US Report Lists Violence on Women, Corruption As Concerns in Morocco


Rabat – The US State Department has issued its annual report on Morocco’s Human Rights Practices for 2018, summarizing both positive and negative performances in human rights in Morocco.

The report includes seven sections: Integrity of the person, civil liberties, freedom to participate in politics, corruption, investigation of human rights abuses, societal abuses, and worker rights. Morocco faces challenges with regard to freedom of speech and the press, corruption, migration, sexual assault, and child labor, according to the report.

While corruption is punishable, the government “did not implement the law effectively.”

The report said that “there were reports of government corruption in the executive, judicial, and legislative branches during the year.”

The report noted that there is an imbalance in dealing with corruption to “reduce its occurence.”

Quoting the Ministry of Justice, the report said that 134 public officials faced corruption charges in 2018, but only 13 were convicted and 121 investigated.

The 2018 World Justice Project (WJP) Rule of Law Index ranked Morocco 70th in the world for absence of corruption, dropping from 59th place the previous year.

Despite the low ranking, Morocco’s anti-corruption performance has steadily improved compared to previous years. The improvement is largely due to the adoption of the access to information law in February 2018.

The passing of the law enabled Moroccan citizens to file complaints if they were denied transparency or access to information. While the law was only implemented this week, public administrations have a full year before they are required to answer information requests.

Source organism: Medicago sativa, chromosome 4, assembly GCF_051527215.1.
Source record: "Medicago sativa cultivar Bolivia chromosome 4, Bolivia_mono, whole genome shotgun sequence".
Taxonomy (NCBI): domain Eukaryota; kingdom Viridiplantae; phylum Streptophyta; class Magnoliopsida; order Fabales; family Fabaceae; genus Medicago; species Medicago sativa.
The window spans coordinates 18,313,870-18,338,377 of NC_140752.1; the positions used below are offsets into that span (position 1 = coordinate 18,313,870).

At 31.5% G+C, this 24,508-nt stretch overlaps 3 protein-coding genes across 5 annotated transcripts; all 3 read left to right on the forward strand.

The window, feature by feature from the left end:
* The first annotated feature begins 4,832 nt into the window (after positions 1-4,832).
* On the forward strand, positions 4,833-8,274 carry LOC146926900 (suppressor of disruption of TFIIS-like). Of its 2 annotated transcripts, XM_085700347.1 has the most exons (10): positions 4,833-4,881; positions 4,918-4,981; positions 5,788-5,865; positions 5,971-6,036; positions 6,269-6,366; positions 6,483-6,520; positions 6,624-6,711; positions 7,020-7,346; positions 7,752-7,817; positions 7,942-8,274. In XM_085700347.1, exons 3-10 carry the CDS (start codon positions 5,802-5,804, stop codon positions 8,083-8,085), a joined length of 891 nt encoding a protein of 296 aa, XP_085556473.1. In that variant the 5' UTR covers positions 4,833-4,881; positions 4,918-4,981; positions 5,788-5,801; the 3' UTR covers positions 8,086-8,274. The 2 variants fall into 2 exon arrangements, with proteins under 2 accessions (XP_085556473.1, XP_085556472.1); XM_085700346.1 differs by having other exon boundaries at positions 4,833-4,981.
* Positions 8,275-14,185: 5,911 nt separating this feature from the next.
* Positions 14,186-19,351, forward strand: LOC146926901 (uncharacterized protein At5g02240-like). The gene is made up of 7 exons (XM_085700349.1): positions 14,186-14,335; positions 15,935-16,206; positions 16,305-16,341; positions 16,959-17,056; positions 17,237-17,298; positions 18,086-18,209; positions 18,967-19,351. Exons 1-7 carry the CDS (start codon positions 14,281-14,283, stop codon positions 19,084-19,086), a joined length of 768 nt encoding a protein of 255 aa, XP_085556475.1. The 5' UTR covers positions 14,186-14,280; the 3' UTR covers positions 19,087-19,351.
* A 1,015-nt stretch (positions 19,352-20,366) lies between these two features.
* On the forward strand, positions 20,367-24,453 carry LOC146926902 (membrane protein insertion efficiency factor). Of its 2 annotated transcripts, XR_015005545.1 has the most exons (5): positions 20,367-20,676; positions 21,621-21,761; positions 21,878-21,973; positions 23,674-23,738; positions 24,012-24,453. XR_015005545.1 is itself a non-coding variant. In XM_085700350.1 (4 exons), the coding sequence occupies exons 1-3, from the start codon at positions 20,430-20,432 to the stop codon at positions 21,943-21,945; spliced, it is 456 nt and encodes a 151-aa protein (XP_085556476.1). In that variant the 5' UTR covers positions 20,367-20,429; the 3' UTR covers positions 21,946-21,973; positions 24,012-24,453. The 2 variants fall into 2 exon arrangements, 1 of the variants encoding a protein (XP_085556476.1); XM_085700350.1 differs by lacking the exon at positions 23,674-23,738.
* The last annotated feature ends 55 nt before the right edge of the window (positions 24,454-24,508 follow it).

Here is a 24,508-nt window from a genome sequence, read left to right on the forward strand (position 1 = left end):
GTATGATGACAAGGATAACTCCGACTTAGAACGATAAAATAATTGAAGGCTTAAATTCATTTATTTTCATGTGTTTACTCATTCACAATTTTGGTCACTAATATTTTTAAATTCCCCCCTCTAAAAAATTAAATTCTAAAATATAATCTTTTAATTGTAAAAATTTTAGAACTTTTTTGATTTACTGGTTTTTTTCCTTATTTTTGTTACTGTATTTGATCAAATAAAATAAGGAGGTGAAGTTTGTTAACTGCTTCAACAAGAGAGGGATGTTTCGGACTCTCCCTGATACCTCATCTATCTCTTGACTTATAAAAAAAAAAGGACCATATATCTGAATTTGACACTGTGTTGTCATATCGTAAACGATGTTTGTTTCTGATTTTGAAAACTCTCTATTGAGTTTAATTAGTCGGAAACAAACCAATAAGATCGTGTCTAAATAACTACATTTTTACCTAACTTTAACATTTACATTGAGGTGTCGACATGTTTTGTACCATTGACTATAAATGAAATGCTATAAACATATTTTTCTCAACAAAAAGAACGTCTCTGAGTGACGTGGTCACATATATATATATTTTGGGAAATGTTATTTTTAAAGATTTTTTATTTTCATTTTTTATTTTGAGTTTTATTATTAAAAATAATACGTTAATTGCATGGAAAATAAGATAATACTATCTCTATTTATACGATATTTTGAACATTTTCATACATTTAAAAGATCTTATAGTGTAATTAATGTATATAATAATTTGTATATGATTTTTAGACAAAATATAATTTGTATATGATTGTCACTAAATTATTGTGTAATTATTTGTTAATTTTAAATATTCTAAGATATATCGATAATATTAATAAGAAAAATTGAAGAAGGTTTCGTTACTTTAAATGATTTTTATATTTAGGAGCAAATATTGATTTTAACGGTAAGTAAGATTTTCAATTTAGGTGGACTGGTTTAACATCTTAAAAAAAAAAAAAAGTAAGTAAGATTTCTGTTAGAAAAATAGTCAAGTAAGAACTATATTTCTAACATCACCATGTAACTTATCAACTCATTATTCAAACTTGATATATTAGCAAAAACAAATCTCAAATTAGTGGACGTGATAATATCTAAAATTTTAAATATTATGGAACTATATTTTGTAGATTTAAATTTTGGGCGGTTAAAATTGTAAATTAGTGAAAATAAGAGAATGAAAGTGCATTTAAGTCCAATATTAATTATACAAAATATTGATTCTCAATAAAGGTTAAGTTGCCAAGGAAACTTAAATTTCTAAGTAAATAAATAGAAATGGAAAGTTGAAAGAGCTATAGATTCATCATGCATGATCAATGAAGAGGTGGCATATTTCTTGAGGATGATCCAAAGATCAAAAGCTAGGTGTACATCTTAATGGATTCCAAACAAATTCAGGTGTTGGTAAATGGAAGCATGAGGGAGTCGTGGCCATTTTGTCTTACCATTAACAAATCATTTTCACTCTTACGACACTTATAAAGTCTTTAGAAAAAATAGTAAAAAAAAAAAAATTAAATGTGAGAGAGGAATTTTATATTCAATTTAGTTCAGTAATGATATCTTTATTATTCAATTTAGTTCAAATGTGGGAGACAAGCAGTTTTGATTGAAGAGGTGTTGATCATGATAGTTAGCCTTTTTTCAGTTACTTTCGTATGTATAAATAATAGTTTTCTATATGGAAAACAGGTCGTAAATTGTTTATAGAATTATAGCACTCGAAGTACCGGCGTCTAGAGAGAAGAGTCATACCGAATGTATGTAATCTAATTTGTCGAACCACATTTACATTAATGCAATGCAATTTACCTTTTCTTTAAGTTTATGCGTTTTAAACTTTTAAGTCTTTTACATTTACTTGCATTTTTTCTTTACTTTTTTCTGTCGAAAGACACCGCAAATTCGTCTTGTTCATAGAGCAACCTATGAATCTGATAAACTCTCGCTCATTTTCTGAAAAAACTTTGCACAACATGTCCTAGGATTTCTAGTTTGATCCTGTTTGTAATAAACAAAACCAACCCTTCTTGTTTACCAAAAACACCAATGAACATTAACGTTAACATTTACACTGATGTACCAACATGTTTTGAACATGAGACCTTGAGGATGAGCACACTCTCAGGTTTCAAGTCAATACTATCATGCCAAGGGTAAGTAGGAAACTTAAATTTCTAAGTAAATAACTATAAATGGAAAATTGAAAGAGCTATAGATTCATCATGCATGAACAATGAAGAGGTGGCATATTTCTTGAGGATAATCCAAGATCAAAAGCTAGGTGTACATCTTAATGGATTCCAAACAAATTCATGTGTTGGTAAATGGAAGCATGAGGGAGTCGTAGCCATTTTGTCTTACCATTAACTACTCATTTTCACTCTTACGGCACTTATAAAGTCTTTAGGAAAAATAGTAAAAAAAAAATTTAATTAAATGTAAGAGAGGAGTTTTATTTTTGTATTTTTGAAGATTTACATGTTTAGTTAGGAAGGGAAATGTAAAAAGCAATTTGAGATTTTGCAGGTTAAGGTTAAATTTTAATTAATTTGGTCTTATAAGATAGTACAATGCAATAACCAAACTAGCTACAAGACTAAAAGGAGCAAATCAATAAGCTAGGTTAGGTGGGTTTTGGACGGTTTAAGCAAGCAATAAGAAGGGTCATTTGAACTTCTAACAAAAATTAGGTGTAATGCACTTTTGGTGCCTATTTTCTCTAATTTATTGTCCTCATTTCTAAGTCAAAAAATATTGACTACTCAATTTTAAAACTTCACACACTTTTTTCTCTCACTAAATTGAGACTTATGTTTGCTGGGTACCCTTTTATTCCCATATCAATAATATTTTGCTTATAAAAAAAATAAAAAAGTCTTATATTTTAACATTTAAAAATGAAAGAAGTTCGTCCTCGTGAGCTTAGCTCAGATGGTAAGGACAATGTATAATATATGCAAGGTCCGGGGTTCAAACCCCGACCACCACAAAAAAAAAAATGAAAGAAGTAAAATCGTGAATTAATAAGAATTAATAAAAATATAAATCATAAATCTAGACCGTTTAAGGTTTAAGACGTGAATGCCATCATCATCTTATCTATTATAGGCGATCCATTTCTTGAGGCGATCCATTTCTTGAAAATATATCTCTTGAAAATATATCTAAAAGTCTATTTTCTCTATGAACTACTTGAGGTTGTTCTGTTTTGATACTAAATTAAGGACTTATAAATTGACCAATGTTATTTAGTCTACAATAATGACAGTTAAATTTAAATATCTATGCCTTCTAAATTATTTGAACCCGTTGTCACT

Women anti-discrimination law lacks clarity

Like many observers and feminists, the report also noted the loopholes in Law 103-13 against gender discrimination implemented on September 12, 2018.

Read Also: Law 103-13 on the Elimination of Violence Against Women in Morocco: A Missed Rendezvous with Democracy?

The report also acknowledged that an act such as spousal rape is still “not a crime.”

It also remarked that the “impact of the new law was not yet clear by year’s end.”

Morocco’s High Commission for Planning (HCP) said in its latest report that young Moroccan women still experience violence. Sixty-three percent of women had experienced violence in 2009.

Law 103-13 Eliminating Violence Against Women criminalizes sexual harassment and assault in public spaces as well as cybercrime.

“The law does not specifically define domestic violence against women and minors, but the general prohibitions of the criminal code address such violence,” according to the department’s report.

Child marriage, child abuse still exist

While the report did not provide statistics for child abuse, exploitation, and marriage, it mentioned briefly the challenges facing children in Morocco.

The department took notes from reports from human rights NGOs and media, which claim widespread child abuse in Morocco.

“Prosecutions were extremely rare,” the human rights report commented.

Morocco has a high rate of underage marriage. The report noted that “parents, with the informed consent of the minor, may secure a waiver from a judge for underage marriage.”

In addition, “The judiciary approved the vast majority of petitions for underage marriage.”

In Morocco the legal age for marriage is 18. However, HCP shared worrisome information about child marriage, especially in rural areas.

HCP estimated that45,789 Moroccan girls 18 and under are married.

“The girls remain the majority of the victims of child marriage, representing 94.8 percent (45,786 girls) of married minors,” warned the report.

Freedom of speech, internet, and peaceful assembly

In the section about freedom of expression, the State Department provided background about the popular Hirak movement in the Al Hoceima province, in which hundreds of people were arrested in 2016-2017. The protests  condemned social disparities in the region.

In reference to the Hirak, the report recalled that the government prosecuted a defense lawyer for Hirak protesters, Abdessadek Bouchtaoui. Bouchtaoui received a 20-month prison sentence and an MAD 500 fine for insulting officials and representatives of authority while on duty. He was also prosecuted for inciting people on Facebook to participate in unauthorized protests.

For freedom of peaceful assembly, the report recalled the sentences given to 53 members of the Hirak, including Nasser Zefzafi, who is facing a sentence of 20 years in prison.

According to the Moroccan  Ministry of Justice, security services arrested 578 persons in crimes related to the Hirak protests, “of whom 306 were sentenced, 204 pardoned, 39 acquitted of all charges, and 29 were awaiting trial as of November,” said the report.